Our long-term goal is to develop advanced materials for neural interfaces which will seamlessly assimilate within the neural tissue to facilitate sustained molecular level connections with individual neurons. To accomplish this goal, the materials must mediate the inflammatory response and interact with the normal cellular machinery. In order to quench the neurodegenerative inflammatory response to cortical electrodes, the objective of this project is to first develop an improved understanding of the inflammatory cascade, in order to later engineer more specific interventions. The primary hypothesis of this proposal is that selective ablation of microglia/macrophage cells at the cortical tissue - electrode interface will attenuate the neurodegenerative effects of the chronic inflammatory response. Furthermore, it is also hypothesized that inflammation at the cortical tissue-electrode interface can be imaged in real-time using protease selective Near Infrared Fluorescent (NIRF) imaging probes to assess the cortical tissue-electrode interface, for the first time in living animals. This research project is divided into three distinct aims. The first will engineer a viral vector to specifically cause the programmed cell death of microglial cells, a key contributor in the inflammatory response to this class of electrode. A unique attribute of the design of our virus, is that a chemical initiator must be provided, secondary to the genetic material, to initiate cell ablation. This allows the research team to investigate various stages of the inflammatory cascade with one concise modality. Further, chemical modifications to traditional penetrating intracortical microelectrodes will also be explored, with the focus of promoting biomaterial-mediated gene transfer of the new virus to microglial cells at the electrode-tissue interface. The completion of this aim will provide a comprehensive strategy to selectively ablate microglial cells only at the electrode-tissue interface, allowing for as much unaffected tissue as possible, to maintain tissue homeostasis and repair.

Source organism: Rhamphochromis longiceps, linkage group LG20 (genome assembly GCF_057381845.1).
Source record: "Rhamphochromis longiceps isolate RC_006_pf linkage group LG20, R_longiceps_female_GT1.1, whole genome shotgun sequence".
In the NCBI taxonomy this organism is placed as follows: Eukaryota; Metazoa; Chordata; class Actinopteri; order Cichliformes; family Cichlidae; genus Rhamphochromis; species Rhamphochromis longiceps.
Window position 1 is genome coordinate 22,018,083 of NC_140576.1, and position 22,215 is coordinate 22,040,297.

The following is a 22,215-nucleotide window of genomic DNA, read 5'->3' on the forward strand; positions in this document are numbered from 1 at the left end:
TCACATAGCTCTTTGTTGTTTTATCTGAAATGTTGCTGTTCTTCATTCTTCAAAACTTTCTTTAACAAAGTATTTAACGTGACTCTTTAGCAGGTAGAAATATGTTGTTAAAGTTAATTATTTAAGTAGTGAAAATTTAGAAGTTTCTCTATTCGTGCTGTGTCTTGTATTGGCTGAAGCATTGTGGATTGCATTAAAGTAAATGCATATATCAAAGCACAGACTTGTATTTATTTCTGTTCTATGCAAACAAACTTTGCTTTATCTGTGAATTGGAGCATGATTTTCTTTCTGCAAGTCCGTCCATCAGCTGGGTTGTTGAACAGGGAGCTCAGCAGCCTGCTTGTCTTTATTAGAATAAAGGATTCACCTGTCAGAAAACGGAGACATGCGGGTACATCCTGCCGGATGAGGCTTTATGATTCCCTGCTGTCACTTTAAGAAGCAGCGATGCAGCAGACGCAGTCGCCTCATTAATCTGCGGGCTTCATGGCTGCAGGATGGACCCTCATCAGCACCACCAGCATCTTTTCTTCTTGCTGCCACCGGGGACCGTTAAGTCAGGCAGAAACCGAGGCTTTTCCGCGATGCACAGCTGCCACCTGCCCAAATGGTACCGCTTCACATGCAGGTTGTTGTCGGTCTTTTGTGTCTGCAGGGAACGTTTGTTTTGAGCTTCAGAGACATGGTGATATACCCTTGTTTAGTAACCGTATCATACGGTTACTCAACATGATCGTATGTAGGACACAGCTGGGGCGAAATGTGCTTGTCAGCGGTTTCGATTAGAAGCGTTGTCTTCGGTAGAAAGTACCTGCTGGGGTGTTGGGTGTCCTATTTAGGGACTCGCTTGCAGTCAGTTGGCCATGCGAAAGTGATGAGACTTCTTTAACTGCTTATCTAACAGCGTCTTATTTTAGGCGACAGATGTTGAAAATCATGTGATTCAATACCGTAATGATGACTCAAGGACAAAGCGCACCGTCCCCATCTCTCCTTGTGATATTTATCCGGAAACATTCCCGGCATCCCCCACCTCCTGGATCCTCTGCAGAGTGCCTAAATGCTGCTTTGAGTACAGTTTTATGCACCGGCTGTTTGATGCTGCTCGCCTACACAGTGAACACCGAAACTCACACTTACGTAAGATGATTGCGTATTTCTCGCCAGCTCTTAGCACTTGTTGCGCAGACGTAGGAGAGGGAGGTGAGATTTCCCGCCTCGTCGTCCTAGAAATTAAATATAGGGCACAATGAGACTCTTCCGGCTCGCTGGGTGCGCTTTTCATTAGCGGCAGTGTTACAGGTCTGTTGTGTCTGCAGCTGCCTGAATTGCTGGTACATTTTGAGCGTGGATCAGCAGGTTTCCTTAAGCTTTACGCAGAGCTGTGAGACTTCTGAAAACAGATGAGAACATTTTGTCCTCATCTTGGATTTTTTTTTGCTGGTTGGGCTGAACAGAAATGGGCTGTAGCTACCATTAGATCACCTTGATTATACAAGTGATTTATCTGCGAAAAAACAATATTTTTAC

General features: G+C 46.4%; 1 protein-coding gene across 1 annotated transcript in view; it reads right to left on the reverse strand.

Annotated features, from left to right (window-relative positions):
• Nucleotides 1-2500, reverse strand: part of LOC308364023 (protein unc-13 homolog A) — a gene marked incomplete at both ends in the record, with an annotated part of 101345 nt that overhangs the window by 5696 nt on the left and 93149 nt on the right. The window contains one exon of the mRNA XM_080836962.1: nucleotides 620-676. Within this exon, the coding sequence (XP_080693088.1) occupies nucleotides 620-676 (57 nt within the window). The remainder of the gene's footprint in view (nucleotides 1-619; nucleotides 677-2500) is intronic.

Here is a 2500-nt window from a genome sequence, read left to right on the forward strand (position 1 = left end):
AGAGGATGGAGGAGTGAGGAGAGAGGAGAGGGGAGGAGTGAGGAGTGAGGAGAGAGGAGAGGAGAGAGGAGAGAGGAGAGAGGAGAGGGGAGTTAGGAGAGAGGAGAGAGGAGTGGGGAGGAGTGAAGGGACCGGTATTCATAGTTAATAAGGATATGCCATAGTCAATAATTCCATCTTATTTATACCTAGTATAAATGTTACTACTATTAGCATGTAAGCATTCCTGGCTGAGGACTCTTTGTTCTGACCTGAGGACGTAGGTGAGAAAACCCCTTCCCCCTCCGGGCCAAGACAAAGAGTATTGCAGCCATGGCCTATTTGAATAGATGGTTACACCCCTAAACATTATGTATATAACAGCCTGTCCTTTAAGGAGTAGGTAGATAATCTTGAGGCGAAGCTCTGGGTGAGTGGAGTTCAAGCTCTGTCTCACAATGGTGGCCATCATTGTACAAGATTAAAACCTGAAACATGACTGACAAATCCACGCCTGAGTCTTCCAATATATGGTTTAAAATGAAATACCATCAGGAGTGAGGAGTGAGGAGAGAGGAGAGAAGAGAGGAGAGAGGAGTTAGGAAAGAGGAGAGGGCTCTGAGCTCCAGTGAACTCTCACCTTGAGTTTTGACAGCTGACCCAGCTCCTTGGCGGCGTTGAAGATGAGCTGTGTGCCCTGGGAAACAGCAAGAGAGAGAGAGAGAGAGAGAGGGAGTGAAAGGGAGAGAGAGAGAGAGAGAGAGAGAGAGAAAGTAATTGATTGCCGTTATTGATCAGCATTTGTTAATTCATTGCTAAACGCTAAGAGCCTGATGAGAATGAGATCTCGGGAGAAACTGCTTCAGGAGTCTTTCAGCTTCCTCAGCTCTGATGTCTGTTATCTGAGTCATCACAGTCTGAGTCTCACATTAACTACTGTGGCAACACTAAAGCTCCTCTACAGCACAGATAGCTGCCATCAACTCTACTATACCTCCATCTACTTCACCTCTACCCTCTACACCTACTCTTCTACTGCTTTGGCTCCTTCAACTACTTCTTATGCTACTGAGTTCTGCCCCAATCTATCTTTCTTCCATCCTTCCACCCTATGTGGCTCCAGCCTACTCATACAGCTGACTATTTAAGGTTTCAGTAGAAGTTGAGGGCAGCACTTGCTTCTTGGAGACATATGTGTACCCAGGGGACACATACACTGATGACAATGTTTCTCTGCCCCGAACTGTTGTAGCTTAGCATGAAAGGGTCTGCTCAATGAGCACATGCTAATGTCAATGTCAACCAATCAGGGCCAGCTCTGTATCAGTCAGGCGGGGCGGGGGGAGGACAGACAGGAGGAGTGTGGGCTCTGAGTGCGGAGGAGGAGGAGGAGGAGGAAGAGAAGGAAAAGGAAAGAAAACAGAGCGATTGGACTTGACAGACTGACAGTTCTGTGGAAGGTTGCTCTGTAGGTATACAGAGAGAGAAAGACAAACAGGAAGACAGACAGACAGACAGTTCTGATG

The second aim to this project will be in the validation of extending the application of molecular imaging techniques to the investigation of inflammation at the cortical tissue-electrode interface. Such "molecular probes" have been readily employed to study cancer growth and inflammatory disease due to their ability to detect precise biochemical events in the inflammatory cascade. Specifically, reactive microglial and macrophages over express a class of proteases. The probes used here bind exclusively to these proteases and fluoresce to allow for quantification of the protease - thus an indirect measurement of inflammation. The technique will first be validated through topical administration to excised brains having previously received an implanted electrode. Then, the molecular probes will be delivered intravenously to live animals to ensure the ability of the molecules to pass the blood-brain-barrier and localize at the electrode-tissue interface.
The final aim of this project will be to demonstrate that both techniques can be applied to living animals (mice) to gain a real-time, molecular-level understanding of the complex biochemical pathways which are at play at the cortical tissue-electrode interface. This research team will, for the first time, be able to investigate such interactions in real-time, thus developing a responsive system for the investigation of future therapeutic interventions;while at the same time gaining an understanding for the role microglial cells play in device failure. Once the primary objectives of this proposal have been accomplished, we will then begin to investigate the effects of microglia ablation on the ability to maintain chronic neural recordings.
It has become a reality for prosthetic devices to be controlled by intracortical electrodes which record one's 'thoughts.'Such devices could restore function to patients with motor deficiencies including individuals who have suffered from spinal cord injuries (~15,000/yr in the US) or stroke (750,000/yr in the US); of which a significant population are veterans. Unfortunately, this technology is not readily available to our veterans due to the lack of reliability of the recordings, regardless of the type of electrode used. While several methods have been investigated to increase the longevity of electrodes implanted in the brain, this technology has rarely applied to human patients due to an incomplete understanding of the mechanisms that lead to the device failure, largely attributed to the inflammatory response. Therefore a more robust understanding of the inflammatory response at the device-tissue interface promises to expedite the development of methods to attenuate the response, and translate the powerful technology into clinical solutions for our veterans.